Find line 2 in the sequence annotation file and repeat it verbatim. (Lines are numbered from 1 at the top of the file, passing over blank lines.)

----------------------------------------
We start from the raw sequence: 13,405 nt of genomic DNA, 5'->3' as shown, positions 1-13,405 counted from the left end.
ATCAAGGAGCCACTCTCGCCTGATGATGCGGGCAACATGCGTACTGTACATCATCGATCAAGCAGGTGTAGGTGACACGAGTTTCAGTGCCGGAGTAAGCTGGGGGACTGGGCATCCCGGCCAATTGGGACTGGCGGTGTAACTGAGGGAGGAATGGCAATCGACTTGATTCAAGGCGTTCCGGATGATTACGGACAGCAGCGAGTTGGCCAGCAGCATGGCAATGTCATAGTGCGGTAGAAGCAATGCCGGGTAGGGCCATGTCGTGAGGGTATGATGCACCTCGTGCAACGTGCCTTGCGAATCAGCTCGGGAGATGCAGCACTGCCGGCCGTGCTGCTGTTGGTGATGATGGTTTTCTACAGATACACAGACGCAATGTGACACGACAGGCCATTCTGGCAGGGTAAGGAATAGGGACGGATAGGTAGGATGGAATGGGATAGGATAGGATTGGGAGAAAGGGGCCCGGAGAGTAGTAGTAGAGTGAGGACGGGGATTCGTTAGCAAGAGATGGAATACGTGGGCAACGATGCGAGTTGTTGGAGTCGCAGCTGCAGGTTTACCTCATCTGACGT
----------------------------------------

ATCAAGGAGCCACTCTCGCCTGATGATGCGGGCAACATGCGTACTGTACATCATCGATCAAGCAGGTGTAGGTGACACGAGTTTCAGTGCCGGAGTAAGCTGGGGGACTGGGCATCCCGGCCAATTGGGACTGGCGGTGTAACTGAGGGAGGAATGGCAATCGACTTGATTCAAGGCGTTCCGGATGATTACGGACAGCAGCGAGTTGGCCAGCAGCATGGCAATGTCATAGTGCGGTAGAAGCAATGCCGGGTAGGGCCATGTCGTGAGGGTATGATGCACCTCGTGCAACGTGCCTTGCGAATCAGCTCGGGAGATGCAGCACTGCCGGCCGTGCTGCTGTTGGTGATGATGGTTTTCTACAGATACACAGACGCAATGTGACACGACAGGCCATTCTGGCAGGGTAAGGAATAGGGACGGATAGGTAGGATGGAATGGGATAGGATAGGATTGGGAGAAAGGGGCCCGGAGAGTAGTAGTAGAGTGAGGACGGGGATTCGTTAGCAAGAGATGGAATACGTGGGCAACGATGCGAGTTGTTGGAGTCGCAGCTGCAGGTTTACCTCATCTGACGT